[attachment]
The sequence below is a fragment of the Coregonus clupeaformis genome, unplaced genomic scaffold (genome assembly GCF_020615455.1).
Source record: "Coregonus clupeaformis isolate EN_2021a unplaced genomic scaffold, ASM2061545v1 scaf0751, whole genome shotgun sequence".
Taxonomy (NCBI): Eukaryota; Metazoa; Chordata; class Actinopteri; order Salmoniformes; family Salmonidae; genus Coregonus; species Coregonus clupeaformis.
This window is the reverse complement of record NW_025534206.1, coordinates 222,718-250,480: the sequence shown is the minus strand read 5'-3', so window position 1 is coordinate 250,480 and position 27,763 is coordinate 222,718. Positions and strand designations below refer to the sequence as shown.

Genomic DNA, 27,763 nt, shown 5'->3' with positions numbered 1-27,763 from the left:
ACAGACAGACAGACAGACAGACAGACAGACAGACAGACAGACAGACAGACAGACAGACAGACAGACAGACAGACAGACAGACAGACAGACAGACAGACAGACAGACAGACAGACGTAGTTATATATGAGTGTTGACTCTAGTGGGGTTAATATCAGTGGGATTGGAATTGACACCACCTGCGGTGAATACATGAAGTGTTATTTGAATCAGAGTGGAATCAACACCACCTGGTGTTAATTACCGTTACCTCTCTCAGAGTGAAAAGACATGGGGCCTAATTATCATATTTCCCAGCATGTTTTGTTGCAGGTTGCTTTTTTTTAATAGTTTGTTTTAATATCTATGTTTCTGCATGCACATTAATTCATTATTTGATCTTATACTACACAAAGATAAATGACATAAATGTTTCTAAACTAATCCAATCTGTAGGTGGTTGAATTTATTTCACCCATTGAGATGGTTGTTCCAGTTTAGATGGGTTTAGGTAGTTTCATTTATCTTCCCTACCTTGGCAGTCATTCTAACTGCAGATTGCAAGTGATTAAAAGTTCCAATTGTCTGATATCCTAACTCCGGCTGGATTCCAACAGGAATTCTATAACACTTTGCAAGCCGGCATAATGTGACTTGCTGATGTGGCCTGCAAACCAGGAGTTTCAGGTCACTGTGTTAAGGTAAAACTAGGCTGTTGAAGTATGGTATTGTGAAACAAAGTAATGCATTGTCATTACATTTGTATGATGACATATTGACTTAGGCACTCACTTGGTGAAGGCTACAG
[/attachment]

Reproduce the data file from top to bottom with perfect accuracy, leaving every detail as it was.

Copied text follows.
The sequence below is a fragment of the Coregonus clupeaformis genome, unplaced genomic scaffold (genome assembly GCF_020615455.1).
Source record: "Coregonus clupeaformis isolate EN_2021a unplaced genomic scaffold, ASM2061545v1 scaf0751, whole genome shotgun sequence".
Taxonomy (NCBI): Eukaryota; Metazoa; Chordata; class Actinopteri; order Salmoniformes; family Salmonidae; genus Coregonus; species Coregonus clupeaformis.
This window is the reverse complement of record NW_025534206.1, coordinates 222,718-250,480: the sequence shown is the minus strand read 5'-3', so window position 1 is coordinate 250,480 and position 27,763 is coordinate 222,718. Positions and strand designations below refer to the sequence as shown.

Genomic DNA, 27,763 nt, shown 5'->3' with positions numbered 1-27,763 from the left:
ACAGACAGACAGACAGACAGACAGACAGACAGACAGACAGACAGACAGACAGACAGACAGACAGACAGACAGACAGACAGACAGACAGACAGACAGACAGACAGACAGACAGACGTAGTTATATATGAGTGTTGACTCTAGTGGGGTTAATATCAGTGGGATTGGAATTGACACCACCTGCGGTGAATACATGAAGTGTTATTTGAATCAGAGTGGAATCAACACCACCTGGTGTTAATTACCGTTACCTCTCTCAGAGTGAAAAGACATGGGGCCTAATTATCATATTTCCCAGCATGTTTTGTTGCAGGTTGCTTTTTTTTAATAGTTTGTTTTAATATCTATGTTTCTGCATGCACATTAATTCATTATTTGATCTTATACTACACAAAGATAAATGACATAAATGTTTCTAAACTAATCCAATCTGTAGGTGGTTGAATTTATTTCACCCATTGAGATGGTTGTTCCAGTTTAGATGGGTTTAGGTAGTTTCATTTATCTTCCCTACCTTGGCAGTCATTCTAACTGCAGATTGCAAGTGATTAAAAGTTCCAATTGTCTGATATCCTAACTCCGGCTGGATTCCAACAGGAATTCTATAACACTTTGCAAGCCGGCATAATGTGACTTGCTGATGTGGCCTGCAAACCAGGAGTTTCAGGTCACTGTGTTAAGGTAAAACTAGGCTGTTGAAGTATGGTATTGTGAAACAAAGTAATGCATTGTCATTACATTTGTATGATGACATATTGACTTAGGCACTCACTTGGTGAAGGCTACAG